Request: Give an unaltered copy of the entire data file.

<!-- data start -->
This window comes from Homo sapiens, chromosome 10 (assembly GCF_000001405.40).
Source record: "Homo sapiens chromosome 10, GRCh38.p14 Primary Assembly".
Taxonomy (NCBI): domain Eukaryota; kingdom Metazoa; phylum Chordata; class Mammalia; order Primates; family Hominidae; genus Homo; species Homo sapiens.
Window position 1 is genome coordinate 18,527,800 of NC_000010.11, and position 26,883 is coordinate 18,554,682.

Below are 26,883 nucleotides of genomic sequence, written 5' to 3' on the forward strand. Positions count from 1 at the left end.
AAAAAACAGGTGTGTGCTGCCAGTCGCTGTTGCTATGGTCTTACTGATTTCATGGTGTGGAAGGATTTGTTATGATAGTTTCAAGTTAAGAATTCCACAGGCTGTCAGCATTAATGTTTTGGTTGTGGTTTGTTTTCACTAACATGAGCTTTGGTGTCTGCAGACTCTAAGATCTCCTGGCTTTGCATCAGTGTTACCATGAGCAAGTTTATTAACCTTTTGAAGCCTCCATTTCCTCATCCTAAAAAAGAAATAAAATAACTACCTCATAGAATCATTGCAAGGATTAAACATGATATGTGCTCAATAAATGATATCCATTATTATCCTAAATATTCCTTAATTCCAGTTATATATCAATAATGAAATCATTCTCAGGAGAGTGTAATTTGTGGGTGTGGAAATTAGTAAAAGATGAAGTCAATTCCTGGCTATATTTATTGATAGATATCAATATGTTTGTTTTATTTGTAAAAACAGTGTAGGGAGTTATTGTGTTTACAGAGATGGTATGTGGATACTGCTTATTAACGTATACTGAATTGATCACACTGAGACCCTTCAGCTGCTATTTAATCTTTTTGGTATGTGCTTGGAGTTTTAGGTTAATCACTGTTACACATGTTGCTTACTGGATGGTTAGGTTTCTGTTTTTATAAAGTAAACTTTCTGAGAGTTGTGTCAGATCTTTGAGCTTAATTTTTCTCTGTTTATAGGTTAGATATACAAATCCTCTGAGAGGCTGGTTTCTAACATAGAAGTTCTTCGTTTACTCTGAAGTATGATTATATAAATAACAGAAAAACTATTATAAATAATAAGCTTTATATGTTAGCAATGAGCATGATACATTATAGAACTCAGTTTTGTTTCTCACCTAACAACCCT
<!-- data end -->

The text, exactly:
This window comes from Homo sapiens, chromosome 10 (assembly GCF_000001405.40).
Source record: "Homo sapiens chromosome 10, GRCh38.p14 Primary Assembly".
Taxonomy (NCBI): domain Eukaryota; kingdom Metazoa; phylum Chordata; class Mammalia; order Primates; family Hominidae; genus Homo; species Homo sapiens.
Window position 1 is genome coordinate 18,527,800 of NC_000010.11, and position 26,883 is coordinate 18,554,682.

Below are 26,883 nucleotides of genomic sequence, written 5' to 3' on the forward strand. Positions count from 1 at the left end.
AAAAAACAGGTGTGTGCTGCCAGTCGCTGTTGCTATGGTCTTACTGATTTCATGGTGTGGAAGGATTTGTTATGATAGTTTCAAGTTAAGAATTCCACAGGCTGTCAGCATTAATGTTTTGGTTGTGGTTTGTTTTCACTAACATGAGCTTTGGTGTCTGCAGACTCTAAGATCTCCTGGCTTTGCATCAGTGTTACCATGAGCAAGTTTATTAACCTTTTGAAGCCTCCATTTCCTCATCCTAAAAAAGAAATAAAATAACTACCTCATAGAATCATTGCAAGGATTAAACATGATATGTGCTCAATAAATGATATCCATTATTATCCTAAATATTCCTTAATTCCAGTTATATATCAATAATGAAATCATTCTCAGGAGAGTGTAATTTGTGGGTGTGGAAATTAGTAAAAGATGAAGTCAATTCCTGGCTATATTTATTGATAGATATCAATATGTTTGTTTTATTTGTAAAAACAGTGTAGGGAGTTATTGTGTTTACAGAGATGGTATGTGGATACTGCTTATTAACGTATACTGAATTGATCACACTGAGACCCTTCAGCTGCTATTTAATCTTTTTGGTATGTGCTTGGAGTTTTAGGTTAATCACTGTTACACATGTTGCTTACTGGATGGTTAGGTTTCTGTTTTTATAAAGTAAACTTTCTGAGAGTTGTGTCAGATCTTTGAGCTTAATTTTTCTCTGTTTATAGGTTAGATATACAAATCCTCTGAGAGGCTGGTTTCTAACATAGAAGTTCTTCGTTTACTCTGAAGTATGATTATATAAATAACAGAAAAACTATTATAAATAATAAGCTTTATATGTTAGCAATGAGCATGATACATTATAGAACTCAGTTTTGTTTCTCACCTAACAACCCT